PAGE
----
In an earlier post, I talked about how driving cars can lead you to being overweight, and that all that extra weight costs us quite a bit in extra fuel use and costs. It is hard to argue the point considering that America has both extensive weight and traffic problems. That left me wondering though; is public transportation healthier for you?
According to a study from the American Public Transportation Association, people who live in areas with extensive public transit live longer, healthier lives. They wouldn’t be unbiased, would they?
There is no doubt that people near public transportation tend to walk more, and inactivity is a leading cause of obesity. So I genuinely believe there is some truth to this study. Hell, having been to Manhattan many times over, it still surprises me by how skinny many of those people are. Walking is just not an option in many communities in Connecticut because people here tend to be more… isolated. Even if the food mart is only a mile or two away, sidewalks generally aren’t available to many people in my state because we live so far off the beaten path. Also, the less you drive, the less likely you are to be in a car accident, which is one of the leading causes of death in this country.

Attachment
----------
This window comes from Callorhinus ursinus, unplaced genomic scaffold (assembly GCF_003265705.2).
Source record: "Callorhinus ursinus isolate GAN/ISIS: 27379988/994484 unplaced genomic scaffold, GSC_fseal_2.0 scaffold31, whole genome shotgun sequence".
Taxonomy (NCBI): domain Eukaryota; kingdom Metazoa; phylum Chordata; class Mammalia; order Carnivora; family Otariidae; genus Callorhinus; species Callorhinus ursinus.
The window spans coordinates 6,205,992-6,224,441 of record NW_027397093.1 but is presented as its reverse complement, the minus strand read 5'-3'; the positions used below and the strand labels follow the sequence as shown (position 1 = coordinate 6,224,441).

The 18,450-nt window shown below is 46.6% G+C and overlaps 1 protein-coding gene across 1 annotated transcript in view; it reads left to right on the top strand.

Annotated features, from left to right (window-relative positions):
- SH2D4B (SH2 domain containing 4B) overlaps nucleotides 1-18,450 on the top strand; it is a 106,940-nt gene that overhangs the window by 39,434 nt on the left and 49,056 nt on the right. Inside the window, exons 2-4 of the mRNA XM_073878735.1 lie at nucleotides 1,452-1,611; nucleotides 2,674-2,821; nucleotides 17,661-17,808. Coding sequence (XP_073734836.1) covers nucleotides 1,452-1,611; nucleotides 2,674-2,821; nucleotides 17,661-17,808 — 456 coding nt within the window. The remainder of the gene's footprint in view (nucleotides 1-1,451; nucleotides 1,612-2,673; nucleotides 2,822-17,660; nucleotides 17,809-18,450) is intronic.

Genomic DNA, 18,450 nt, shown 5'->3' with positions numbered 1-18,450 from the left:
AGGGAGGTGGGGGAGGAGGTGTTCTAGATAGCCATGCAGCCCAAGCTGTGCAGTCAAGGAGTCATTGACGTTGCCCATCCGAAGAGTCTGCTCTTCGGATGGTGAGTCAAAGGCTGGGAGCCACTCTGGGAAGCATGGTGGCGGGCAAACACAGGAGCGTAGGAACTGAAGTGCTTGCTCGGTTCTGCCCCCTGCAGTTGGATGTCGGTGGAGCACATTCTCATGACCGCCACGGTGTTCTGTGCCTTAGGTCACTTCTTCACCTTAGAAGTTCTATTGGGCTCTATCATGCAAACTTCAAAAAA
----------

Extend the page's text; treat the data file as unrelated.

However, the study does not seem to take in account air pollution. One cannot argue that many of the places with the best public transportation tend to be large cities. Large cities tend to have horrible air quality. Poor air quality can lead to substantial health issues down the road. Then there is the fact that cramming into a crowded subway car with a bunch of people is a great way to spread disease. That may not make up for less walking and car accidents, but I remain a stout defender of the country lifestyle. And of course, seeing as how the APTA commissioned the study, there might be just a little bit of bias there.
Source: AutoBlogGreen | Image: Chris DeMorro